Technically, a driver looking to become employed by Uber or Lyft only needs a regular personal insurance policy; one that any normal driver might have. They might even seek out a coverage plan specifically for the self-employed, often offering appealing deals and discounts. However, a typical auto insurance plan won’t be keen to cover an incident occurring in the rideshare coverage gap, and that’s why it is often recommended for ride share drivers to get the ride share add-on. Some companies charge under $10-$15 per month for ride share insurance, while others charge 15%-20% of the existing premium.

The Difference Between Taxi Drivers and Rideshare Drivers

The key difference between a rideshare driver and taxi driver, is that taxi drivers tend to be regulated by state or local transportation authority, and are therefore highly regulated and heavily insured. Taxi drivers are required to be covered by commercial insurance, which means they are protected the moment they start their ignition to the moment they park their car in the company lot at the end of the day. The premiums are significant, and that’s because the coverage is thorough. While taxi drivers do have a heftier amount of regulations to adhere to, arguably making them less competitive in the rideshare market, they and their cars are covered by authorities at all hours of everyday. Rideshare drivers are less regulated, and more or less left more to their own devices… literally. In fact, if a ride share driver is underinsured, there are consequences, varying from financial penalties to canceled policies altogether.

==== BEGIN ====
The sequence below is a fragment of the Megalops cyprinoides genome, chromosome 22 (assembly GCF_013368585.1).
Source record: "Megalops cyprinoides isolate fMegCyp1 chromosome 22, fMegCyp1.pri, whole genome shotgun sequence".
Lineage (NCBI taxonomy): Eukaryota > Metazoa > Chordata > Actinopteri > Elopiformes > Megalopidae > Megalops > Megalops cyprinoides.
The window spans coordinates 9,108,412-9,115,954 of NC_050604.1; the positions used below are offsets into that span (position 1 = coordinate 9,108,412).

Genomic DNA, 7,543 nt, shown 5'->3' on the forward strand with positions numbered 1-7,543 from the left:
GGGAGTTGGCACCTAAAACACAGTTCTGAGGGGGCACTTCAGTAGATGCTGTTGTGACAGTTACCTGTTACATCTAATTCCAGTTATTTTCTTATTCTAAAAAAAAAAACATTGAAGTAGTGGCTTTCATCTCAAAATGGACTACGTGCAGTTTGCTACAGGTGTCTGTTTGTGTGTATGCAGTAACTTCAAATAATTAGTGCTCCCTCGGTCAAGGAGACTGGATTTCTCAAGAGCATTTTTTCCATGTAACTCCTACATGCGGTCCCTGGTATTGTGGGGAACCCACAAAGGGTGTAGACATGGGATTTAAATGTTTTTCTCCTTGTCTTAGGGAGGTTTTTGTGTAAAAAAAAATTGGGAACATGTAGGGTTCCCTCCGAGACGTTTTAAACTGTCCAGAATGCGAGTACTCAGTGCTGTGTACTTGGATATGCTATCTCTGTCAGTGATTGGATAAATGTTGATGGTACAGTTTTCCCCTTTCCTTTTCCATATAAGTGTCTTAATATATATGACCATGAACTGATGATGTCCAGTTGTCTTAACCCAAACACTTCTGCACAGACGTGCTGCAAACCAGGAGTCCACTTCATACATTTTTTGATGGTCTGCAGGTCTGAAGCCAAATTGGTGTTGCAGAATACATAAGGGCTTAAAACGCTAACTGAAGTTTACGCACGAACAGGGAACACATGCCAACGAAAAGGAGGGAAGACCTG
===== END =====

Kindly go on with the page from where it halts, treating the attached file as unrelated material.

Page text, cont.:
The Future of Rideshare Driver Coverage

Despite the continually growing popularity of ridesharing amongst users and drivers alike, there is still a lot of patience required of employees as the market evolves. The need for drivers to maintain all types of required coverage remains as individual states as well as rideshare companies work out the kinks and develop plans to best protect them. For now, it may feel like a conglomeration of puzzle pieces put together for total coverage, from the employer’s commercial offerings, to the driver’s personal policy plan, plus the rideshare add-on, but the hope is that in the future, a ride share driver’s coverage will be just as straight forward and thorough as a taxi driver’s.